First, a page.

Through “Aladdin” and other remakes, the studio has tried to fix its problematic legacy. But its efforts should be focused on original stories.
It’s 2019, and Princess Jasmine doesn’t want to be a princess any longer. In the Guy Ritchie-directed “Aladdin,” Disney’s latest live-action remake of one of its animated hits, Jasmine (Naomi Scott) has her sights set on succeeding her father as the sultan of Agrabah.
But she’s a woman, and her father won’t consider her for the job. It’s against tradition.
Cue the Broadway-style (em)power(ment) ballad: “I can’t stay silent,” the princess belts more than once in a new song written for the film, adding during the chorus, “All I know is I won’t go speechless.”
This is not the Jasmine of my youth, the one whose main preoccupation was marrying a prince of her choosing. This is Jasmine 2.0 — an ambitious, career-focused heroine whose belly button is never exposed.
This is supposed to be a good thing: It’s progressive and more inclusive!
Maybe Disney hoped that I — a millennial who grew up on a steady diet of Disney princesses and “Sing Along Song” VHS tapes — would latch on to Jasmine 2.0’s journey and appreciate the fact that she’s ostensibly evolved beyond her animated predecessor in the 1992 blockbuster. After all, as the studio’s executives have told us repeatedly, the company is committed to embracing industry trends and being more inclusive.
Yet sitting through reheat after reheat of animated movies from my childhood, I’ve found it difficult to take comfort in the unsubtle attempts to correct past sins. The shoehorned-in progressive messages only call more attention to the inherent crassness of Disney’s current exercise in money-grabbing nostalgia.
Jasmine isn’t an outlier. And Disney’s other pandering do-overs tend to be just as awkward and clumsy. Before the 2017 release of “Beauty and the Beast,” the film’s publicity team stumbled into an easily avoidable gaffe when the film’s director, Bill Condon, gave an interview in which he teased an “exclusively gay moment.” That turned out to be a deflating blink-and-you’ll-miss-it shot of LeFou and another man dancing together in the final scene — hardly exclusive, considering LeFou spends the majority of the movie flamboyantly signposting his attraction to Gaston.
Tim Burton’s steampunk take on “Dumbo,” released in March, introduces several characters that weren’t in the 1941 film, including Milly (Nico Parker), who serves just two purposes: Dumbo interpreter (I’d guess at least 75 percent of her dialogue is a description of whatever the poor baby elephant is doing or feeling at that moment) and “girl who would rock the male-dominated STEM world had she been born in the right era.” As written, she’s not so much a person as an avatar for surface-level girl power.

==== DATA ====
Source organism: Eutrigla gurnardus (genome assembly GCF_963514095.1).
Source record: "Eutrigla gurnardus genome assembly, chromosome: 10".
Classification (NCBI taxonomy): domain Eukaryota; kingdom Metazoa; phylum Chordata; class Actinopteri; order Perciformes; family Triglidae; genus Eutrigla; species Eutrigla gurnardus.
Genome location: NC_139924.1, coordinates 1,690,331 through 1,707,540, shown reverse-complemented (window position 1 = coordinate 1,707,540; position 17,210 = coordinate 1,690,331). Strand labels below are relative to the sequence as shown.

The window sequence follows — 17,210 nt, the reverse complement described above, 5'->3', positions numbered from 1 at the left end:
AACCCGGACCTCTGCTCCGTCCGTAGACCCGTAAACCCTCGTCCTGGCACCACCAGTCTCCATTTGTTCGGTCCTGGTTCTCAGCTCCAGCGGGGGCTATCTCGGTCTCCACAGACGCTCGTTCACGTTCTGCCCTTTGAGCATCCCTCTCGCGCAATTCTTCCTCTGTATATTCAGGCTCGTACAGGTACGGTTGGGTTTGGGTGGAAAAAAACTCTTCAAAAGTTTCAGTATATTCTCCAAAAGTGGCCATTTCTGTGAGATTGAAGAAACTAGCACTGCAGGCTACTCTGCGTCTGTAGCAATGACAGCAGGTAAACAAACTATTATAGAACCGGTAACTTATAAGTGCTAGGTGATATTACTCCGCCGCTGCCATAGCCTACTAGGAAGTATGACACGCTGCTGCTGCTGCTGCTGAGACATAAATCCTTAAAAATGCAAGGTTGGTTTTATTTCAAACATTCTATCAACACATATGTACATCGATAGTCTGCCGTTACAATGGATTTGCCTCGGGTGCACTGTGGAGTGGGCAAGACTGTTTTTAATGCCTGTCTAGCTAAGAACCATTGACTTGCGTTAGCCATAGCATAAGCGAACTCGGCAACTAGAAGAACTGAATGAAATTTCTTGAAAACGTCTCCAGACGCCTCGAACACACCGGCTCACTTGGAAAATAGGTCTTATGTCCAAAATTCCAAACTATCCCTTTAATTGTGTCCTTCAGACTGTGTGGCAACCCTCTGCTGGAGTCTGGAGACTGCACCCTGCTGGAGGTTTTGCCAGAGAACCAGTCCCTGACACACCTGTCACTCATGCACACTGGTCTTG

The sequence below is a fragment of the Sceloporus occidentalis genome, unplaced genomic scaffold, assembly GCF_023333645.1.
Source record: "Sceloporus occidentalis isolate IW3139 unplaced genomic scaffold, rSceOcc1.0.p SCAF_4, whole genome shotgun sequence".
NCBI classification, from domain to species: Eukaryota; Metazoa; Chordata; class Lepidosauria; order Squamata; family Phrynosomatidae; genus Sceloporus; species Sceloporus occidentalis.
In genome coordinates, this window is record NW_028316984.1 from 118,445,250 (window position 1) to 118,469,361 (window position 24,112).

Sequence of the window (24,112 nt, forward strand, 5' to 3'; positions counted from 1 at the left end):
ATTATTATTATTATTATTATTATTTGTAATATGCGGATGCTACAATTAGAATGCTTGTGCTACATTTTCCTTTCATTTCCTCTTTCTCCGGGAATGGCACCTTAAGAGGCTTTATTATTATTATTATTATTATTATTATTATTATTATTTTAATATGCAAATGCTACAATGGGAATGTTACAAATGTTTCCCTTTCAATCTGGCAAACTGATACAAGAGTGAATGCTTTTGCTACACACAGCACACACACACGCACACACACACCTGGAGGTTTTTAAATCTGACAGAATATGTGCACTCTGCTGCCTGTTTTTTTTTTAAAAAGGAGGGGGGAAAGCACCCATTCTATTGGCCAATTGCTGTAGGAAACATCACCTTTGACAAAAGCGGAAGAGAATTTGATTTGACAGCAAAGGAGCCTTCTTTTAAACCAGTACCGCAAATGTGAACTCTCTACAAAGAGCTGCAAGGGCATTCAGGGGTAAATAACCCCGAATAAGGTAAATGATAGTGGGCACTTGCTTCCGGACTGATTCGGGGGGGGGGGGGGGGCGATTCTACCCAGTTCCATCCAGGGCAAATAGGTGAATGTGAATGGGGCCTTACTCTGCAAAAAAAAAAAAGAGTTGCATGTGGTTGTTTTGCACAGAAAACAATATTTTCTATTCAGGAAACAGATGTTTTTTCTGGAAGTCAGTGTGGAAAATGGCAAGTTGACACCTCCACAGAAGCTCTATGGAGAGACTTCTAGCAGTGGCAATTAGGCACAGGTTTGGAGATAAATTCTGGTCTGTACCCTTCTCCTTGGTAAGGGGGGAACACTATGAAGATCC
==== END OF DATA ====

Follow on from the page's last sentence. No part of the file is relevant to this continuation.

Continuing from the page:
Even when cultural sensitivity is more smoothly integrated, it hardly justifies these Disney remakes. It’s great that Jon Favreau’s 2016 “Jungle Book” ditches the coded minstrelsy of King Louie, the orangutan nuisance modeled after Louis Armstrong, in the 1967 animated film. It’s nice that Ella (Lily James), in the 2015 “Cinderella,” is all about women helping other women. Emma Watson’s Belle is not only bookish but also a clever inventor? Cool.
But the primary function of the remakes (aside from taking your money) is to reignite our passion for the originals. And for many people — especially those in my generation who were squarely in Disney’s target audience during the so-called renaissance of the late 1980s and early ’90s — those memories are intense, and not so easily buried. As the studio’s longtime animator Glen Keane once said when describing his approach to rendering the character Pocahontas, care must be taken: “The Disney version becomes the definitive version.” (Look up “Pocahontas” on Google Images, and the first thing you’ll see is not the historical figure, but the cartoon.)
Is it possible for the Disney version of the Disney version to become the definitive one? That’s probably not the point, though the studio has used this opportunity to signal to consumers that it’s no longer an entity that would thoughtlessly depict a Siamese cat playing the piano with chopsticks while singing about fortune cookies. A key part of the publicity campaign for the new “Aladdin” has involved assuring would-be viewers that it will not make the same mistakes as the old “Aladdin,” which featured a predominantly white voice cast and invoked uneasy stereotypes about the Middle East. (Among other issues, a lyric about cutting off ears was replaced for the 1993 home video release following protests — though the city of Agrabah was still described as “barbaric.” In the new “Aladdin” it’s now “chaotic.”) Some have argued Disney has made new mistakes this time around.
Disney has been more persuasively progressive, however, in its original films of the past several years. The superhero fantasy “Big Hero 6” seamlessly incorporated a multicultural voice cast into a futuristic setting known as San Fransokyo. “Frozen” has princesses (and a would-be Prince Charming), but it prioritizes sisterhood over romance. “Moana” features a Pacific Islander heroine, and “Coco” (from the Disney-owned Pixar) has a Mexican hero (and Hispanic voice actors); both stories manage to represent their cultures respectfully while still being accessible to global audiences. And, on the live-action front, the Disney-owned Marvel movie “Black Panther” was important for its depiction of the black diaspora.
These films don’t have templates to trace over in the way “Beauty and the Beast” and “Aladdin” do. Once they get all of the basic Disney elements in place (dead parents, faithful nonhuman sidekick and so on), the new creators don’t have to concern themselves with paying fan service.